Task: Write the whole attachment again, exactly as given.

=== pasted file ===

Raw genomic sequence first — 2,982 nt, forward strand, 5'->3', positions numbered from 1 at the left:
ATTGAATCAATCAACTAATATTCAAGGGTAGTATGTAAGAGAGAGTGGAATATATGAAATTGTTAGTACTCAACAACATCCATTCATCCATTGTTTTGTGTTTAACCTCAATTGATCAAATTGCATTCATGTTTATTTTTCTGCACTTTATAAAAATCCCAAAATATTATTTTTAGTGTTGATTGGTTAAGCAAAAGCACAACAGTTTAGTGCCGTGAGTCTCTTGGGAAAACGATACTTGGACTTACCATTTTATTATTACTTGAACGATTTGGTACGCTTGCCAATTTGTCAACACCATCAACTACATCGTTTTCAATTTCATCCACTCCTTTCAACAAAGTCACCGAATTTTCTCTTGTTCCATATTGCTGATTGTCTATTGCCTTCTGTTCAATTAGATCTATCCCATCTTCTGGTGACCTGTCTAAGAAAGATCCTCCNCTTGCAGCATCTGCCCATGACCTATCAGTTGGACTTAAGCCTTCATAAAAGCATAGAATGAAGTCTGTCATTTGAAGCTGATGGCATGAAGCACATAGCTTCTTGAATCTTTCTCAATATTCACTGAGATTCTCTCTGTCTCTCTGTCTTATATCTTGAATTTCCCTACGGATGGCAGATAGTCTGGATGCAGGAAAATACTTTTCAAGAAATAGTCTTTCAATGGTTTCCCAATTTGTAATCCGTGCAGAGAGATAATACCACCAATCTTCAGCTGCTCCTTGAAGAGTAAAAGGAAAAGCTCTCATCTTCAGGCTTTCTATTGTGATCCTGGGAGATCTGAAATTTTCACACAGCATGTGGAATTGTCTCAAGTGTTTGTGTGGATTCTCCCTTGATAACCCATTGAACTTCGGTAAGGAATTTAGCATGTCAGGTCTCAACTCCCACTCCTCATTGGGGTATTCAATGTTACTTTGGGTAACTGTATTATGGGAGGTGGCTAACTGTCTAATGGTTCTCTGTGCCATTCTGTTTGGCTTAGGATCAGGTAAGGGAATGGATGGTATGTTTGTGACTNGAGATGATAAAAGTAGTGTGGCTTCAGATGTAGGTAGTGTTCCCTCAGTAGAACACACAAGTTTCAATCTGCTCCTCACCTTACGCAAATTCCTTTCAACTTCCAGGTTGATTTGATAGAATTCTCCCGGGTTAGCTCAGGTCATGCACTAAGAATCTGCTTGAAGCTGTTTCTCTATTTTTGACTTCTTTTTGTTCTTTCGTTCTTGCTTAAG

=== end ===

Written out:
Raw genomic sequence first — 2,982 nt, forward strand, 5'->3', positions numbered from 1 at the left:
ATTGAATCAATCAACTAATATTCAAGGGTAGTATGTAAGAGAGAGTGGAATATATGAAATTGTTAGTACTCAACAACATCCATTCATCCATTGTTTTGTGTTTAACCTCAATTGATCAAATTGCATTCATGTTTATTTTTCTGCACTTTATAAAAATCCCAAAATATTATTTTTAGTGTTGATTGGTTAAGCAAAAGCACAACAGTTTAGTGCCGTGAGTCTCTTGGGAAAACGATACTTGGACTTACCATTTTATTATTACTTGAACGATTTGGTACGCTTGCCAATTTGTCAACACCATCAACTACATCGTTTTCAATTTCATCCACTCCTTTCAACAAAGTCACCGAATTTTCTCTTGTTCCATATTGCTGATTGTCTATTGCCTTCTGTTCAATTAGATCTATCCCATCTTCTGGTGACCTGTCTAAGAAAGATCCTCCNCTTGCAGCATCTGCCCATGACCTATCAGTTGGACTTAAGCCTTCATAAAAGCATAGAATGAAGTCTGTCATTTGAAGCTGATGGCATGAAGCACATAGCTTCTTGAATCTTTCTCAATATTCACTGAGATTCTCTCTGTCTCTCTGTCTTATATCTTGAATTTCCCTACGGATGGCAGATAGTCTGGATGCAGGAAAATACTTTTCAAGAAATAGTCTTTCAATGGTTTCCCAATTTGTAATCCGTGCAGAGAGATAATACCACCAATCTTCAGCTGCTCCTTGAAGAGTAAAAGGAAAAGCTCTCATCTTCAGGCTTTCTATTGTGATCCTGGGAGATCTGAAATTTTCACACAGCATGTGGAATTGTCTCAAGTGTTTGTGTGGATTCTCCCTTGATAACCCATTGAACTTCGGTAAGGAATTTAGCATGTCAGGTCTCAACTCCCACTCCTCATTGGGGTATTCAATGTTACTTTGGGTAACTGTATTATGGGAGGTGGCTAACTGTCTAATGGTTCTCTGTGCCATTCTGTTTGGCTTAGGATCAGGTAAGGGAATGGATGGTATGTTTGTGACTNGAGATGATAAAAGTAGTGTGGCTTCAGATGTAGGTAGTGTTCCCTCAGTAGAACACACAAGTTTCAATCTGCTCCTCACCTTACGCAAATTCCTTTCAACTTCCAGGTTGATTTGATAGAATTCTCCCGGGTTAGCTCAGGTCATGCACTAAGAATCTGCTTGAAGCTGTTTCTCTATTTTTGACTTCTTTTTGTTCTTTCGTTCTTGCTTAAG